The Tangled Web of Bernard Madoff's Network

Posted by: Helen Walters on February 17, 2009

Madoff.jpgBy now you’ve seen the exhaustive, 162 page list of the 13,000 people caught up in the world of disgraced financier Bernard Madoff, whose so-called Ponzi scheme fleeced investors of some $50 billion. And many commentators have been eager to slice and dice the data in an effort to work out the what, the where and the how of everything went down.

Now, Cleveland-based network analyst, Valdis Krebs has created an interactive map to explore some of those connections at work. The map (an admittedly illegible still image shown above) gives both a macro and a micro view, allowing users to get an instant snapshot of Madoff’s tangled web of investors. Then, by simply clicking on any of the individual nodes, they can drill down to learn more information via Google News.

Valdis focused on the feeder funds that had direct dealings with Madoff to form the most immediate layer of the Madoff Ecosystem and thus misses out many, many of those involved, but it’s still an interesting way of representing how far tentacles stretch in our global world. (For a good, brief analysis of how intricate and abstract the scheme had become, see also this recent Business Week article by my colleagues, Matt Goldstein and Peter Burrows.)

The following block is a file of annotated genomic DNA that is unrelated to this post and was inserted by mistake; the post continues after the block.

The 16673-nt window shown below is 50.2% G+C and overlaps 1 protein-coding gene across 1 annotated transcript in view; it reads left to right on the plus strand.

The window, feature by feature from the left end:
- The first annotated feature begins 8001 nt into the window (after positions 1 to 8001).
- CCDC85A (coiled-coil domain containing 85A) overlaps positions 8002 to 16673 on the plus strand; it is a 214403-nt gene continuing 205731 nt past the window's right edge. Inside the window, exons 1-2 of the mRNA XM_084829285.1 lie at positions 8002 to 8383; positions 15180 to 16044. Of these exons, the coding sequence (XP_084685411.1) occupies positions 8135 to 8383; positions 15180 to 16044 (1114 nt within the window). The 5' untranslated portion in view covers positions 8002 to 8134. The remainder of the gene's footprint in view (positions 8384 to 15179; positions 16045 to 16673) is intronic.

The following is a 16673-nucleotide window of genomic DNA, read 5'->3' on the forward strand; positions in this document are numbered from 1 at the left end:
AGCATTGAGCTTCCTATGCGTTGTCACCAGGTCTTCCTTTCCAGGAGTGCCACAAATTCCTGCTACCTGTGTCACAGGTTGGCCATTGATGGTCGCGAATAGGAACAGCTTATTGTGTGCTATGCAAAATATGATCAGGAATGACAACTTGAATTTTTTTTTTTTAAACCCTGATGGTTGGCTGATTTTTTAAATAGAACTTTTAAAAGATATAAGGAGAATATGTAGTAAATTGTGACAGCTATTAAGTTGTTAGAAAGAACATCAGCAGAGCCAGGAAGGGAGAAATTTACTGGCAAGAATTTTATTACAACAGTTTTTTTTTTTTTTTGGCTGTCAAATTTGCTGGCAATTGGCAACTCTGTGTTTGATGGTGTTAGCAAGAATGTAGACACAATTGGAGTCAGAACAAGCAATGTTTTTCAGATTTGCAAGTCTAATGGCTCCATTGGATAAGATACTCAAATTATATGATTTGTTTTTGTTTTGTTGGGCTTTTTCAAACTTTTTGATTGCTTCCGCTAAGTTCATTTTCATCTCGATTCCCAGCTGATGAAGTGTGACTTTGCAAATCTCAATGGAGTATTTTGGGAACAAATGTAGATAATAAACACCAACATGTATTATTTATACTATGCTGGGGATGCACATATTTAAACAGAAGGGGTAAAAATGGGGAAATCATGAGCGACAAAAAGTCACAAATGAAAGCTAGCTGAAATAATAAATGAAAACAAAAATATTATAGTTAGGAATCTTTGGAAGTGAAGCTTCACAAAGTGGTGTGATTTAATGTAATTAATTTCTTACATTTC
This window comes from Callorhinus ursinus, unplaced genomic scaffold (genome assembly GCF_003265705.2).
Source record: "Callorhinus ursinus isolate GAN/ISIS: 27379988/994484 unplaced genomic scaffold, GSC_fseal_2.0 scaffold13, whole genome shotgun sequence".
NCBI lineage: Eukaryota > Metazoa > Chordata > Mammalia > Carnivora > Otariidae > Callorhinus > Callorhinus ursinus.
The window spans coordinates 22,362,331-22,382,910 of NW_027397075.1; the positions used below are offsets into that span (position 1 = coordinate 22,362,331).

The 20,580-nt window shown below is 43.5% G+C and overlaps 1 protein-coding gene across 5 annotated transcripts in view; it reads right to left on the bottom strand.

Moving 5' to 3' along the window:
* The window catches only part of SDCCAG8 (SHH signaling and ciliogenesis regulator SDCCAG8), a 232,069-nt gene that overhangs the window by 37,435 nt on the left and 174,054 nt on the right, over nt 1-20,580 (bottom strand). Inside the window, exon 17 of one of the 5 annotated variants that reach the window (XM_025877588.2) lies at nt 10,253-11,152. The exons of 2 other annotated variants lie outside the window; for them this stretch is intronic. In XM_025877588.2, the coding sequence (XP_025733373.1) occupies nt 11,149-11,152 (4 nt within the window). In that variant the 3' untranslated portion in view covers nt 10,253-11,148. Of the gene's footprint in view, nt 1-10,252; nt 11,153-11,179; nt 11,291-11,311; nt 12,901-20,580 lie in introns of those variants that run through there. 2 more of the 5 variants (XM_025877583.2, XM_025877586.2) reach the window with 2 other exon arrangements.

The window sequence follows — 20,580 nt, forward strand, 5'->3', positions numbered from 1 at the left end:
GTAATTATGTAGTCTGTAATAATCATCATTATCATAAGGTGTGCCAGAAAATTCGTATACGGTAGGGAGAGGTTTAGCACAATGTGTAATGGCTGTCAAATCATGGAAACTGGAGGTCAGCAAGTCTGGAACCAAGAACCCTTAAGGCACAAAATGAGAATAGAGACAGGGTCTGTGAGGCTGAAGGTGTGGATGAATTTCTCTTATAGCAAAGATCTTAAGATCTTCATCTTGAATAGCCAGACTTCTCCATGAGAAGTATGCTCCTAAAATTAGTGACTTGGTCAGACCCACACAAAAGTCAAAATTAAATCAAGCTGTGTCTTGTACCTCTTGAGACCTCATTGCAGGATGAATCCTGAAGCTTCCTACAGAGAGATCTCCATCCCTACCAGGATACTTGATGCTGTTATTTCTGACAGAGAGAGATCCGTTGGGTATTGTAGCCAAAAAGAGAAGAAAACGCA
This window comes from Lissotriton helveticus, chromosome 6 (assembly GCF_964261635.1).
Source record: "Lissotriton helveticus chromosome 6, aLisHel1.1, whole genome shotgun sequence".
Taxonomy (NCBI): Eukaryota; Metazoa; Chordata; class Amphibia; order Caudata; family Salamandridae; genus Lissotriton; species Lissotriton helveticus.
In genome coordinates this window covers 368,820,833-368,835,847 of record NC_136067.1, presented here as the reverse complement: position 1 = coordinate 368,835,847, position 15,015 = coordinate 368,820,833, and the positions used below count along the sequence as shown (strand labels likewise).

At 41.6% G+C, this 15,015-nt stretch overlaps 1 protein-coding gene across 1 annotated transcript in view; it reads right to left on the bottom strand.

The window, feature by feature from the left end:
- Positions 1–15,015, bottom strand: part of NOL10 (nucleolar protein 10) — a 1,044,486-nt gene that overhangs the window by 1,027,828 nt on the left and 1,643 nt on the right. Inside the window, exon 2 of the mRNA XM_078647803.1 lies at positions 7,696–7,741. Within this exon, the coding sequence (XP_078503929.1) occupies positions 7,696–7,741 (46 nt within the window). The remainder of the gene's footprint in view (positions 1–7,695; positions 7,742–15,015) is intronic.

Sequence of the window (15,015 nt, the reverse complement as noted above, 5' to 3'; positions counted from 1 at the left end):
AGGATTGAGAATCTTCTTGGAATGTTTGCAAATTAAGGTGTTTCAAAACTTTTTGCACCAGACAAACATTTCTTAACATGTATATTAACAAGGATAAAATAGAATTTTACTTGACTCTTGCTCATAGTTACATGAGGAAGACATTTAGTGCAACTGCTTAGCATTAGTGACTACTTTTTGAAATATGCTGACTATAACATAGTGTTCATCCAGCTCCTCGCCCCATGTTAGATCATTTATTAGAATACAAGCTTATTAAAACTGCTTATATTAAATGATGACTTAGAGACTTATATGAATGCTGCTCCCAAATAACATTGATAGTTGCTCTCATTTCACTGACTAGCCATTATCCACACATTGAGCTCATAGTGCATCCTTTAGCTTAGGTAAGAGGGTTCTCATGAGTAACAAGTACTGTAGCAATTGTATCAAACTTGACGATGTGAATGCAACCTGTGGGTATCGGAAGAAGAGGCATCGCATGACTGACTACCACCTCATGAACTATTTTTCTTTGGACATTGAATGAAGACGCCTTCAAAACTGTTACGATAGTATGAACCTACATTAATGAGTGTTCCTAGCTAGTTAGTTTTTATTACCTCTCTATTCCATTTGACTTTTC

Valdis notes that this is still a work in progress. But his approach of focusing on the links and the inter-connections of the scheme seems useful to me. For all the chatter about online social networks, this entire scheme was driven by networks of the real world. As Matt and Peter wrote in their piece, a caddie persuaded his golfing clients to invest, while numerous other stories have been written detailing the social treachery that has been perpetrated, wiping out entire social communities. As Valdis put it when we spoke earlier, "the disaster is in the links". The more we can see and understand of that, the better.

Reader Comments

Pat

February 24, 2009 8:36 AM

Whether government transition, or corporate transition, transition fraud has come of age in this era of rapid mergers and acquisitions which disguise wrongdoing and give the appearance that falling through the cracks is unavoidable.

Merely using the disguise is something which frustrates justice whether the topic is the bail out, mortgage fraud, labor fraud or business evolution fraud.

Dividing and conquering is one of the primary methods of destroying democratic principles as much as the economics of a nation. And isn't this the real problem with the bail out fiasco, the Enron, and the World Com financial frauds?

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